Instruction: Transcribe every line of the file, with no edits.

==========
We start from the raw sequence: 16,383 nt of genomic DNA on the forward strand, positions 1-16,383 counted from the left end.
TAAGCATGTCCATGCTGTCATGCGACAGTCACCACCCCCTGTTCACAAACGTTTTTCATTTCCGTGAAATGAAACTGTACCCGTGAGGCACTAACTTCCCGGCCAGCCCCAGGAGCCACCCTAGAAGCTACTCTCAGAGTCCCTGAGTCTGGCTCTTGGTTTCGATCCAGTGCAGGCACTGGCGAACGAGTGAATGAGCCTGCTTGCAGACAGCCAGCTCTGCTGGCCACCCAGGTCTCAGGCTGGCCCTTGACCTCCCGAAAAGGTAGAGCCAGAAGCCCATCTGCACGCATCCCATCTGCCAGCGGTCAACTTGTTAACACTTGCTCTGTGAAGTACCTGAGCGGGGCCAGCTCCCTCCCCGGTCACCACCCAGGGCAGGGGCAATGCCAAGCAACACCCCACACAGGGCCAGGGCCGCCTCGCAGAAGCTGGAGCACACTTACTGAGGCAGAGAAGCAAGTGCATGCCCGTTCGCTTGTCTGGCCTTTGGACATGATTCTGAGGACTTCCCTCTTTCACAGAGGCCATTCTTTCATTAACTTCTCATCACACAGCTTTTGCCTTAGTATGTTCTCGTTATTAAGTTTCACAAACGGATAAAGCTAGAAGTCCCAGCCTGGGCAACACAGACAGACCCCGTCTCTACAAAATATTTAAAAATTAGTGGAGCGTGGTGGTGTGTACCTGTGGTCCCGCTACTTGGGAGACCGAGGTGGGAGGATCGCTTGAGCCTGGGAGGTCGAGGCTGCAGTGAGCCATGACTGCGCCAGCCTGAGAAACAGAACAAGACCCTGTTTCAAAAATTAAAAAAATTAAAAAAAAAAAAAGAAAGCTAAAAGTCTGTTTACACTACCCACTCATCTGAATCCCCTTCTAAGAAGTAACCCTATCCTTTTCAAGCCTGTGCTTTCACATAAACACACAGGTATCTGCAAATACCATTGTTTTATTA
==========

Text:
We start from the raw sequence: 16,383 nt of genomic DNA on the forward strand, positions 1-16,383 counted from the left end.
TAAGCATGTCCATGCTGTCATGCGACAGTCACCACCCCCTGTTCACAAACGTTTTTCATTTCCGTGAAATGAAACTGTACCCGTGAGGCACTAACTTCCCGGCCAGCCCCAGGAGCCACCCTAGAAGCTACTCTCAGAGTCCCTGAGTCTGGCTCTTGGTTTCGATCCAGTGCAGGCACTGGCGAACGAGTGAATGAGCCTGCTTGCAGACAGCCAGCTCTGCTGGCCACCCAGGTCTCAGGCTGGCCCTTGACCTCCCGAAAAGGTAGAGCCAGAAGCCCATCTGCACGCATCCCATCTGCCAGCGGTCAACTTGTTAACACTTGCTCTGTGAAGTACCTGAGCGGGGCCAGCTCCCTCCCCGGTCACCACCCAGGGCAGGGGCAATGCCAAGCAACACCCCACACAGGGCCAGGGCCGCCTCGCAGAAGCTGGAGCACACTTACTGAGGCAGAGAAGCAAGTGCATGCCCGTTCGCTTGTCTGGCCTTTGGACATGATTCTGAGGACTTCCCTCTTTCACAGAGGCCATTCTTTCATTAACTTCTCATCACACAGCTTTTGCCTTAGTATGTTCTCGTTATTAAGTTTCACAAACGGATAAAGCTAGAAGTCCCAGCCTGGGCAACACAGACAGACCCCGTCTCTACAAAATATTTAAAAATTAGTGGAGCGTGGTGGTGTGTACCTGTGGTCCCGCTACTTGGGAGACCGAGGTGGGAGGATCGCTTGAGCCTGGGAGGTCGAGGCTGCAGTGAGCCATGACTGCGCCAGCCTGAGAAACAGAACAAGACCCTGTTTCAAAAATTAAAAAAATTAAAAAAAAAAAAAGAAAGCTAAAAGTCTGTTTACACTACCCACTCATCTGAATCCCCTTCTAAGAAGTAACCCTATCCTTTTCAAGCCTGTGCTTTCACATAAACACACAGGTATCTGCAAATACCATTGTTTTATTA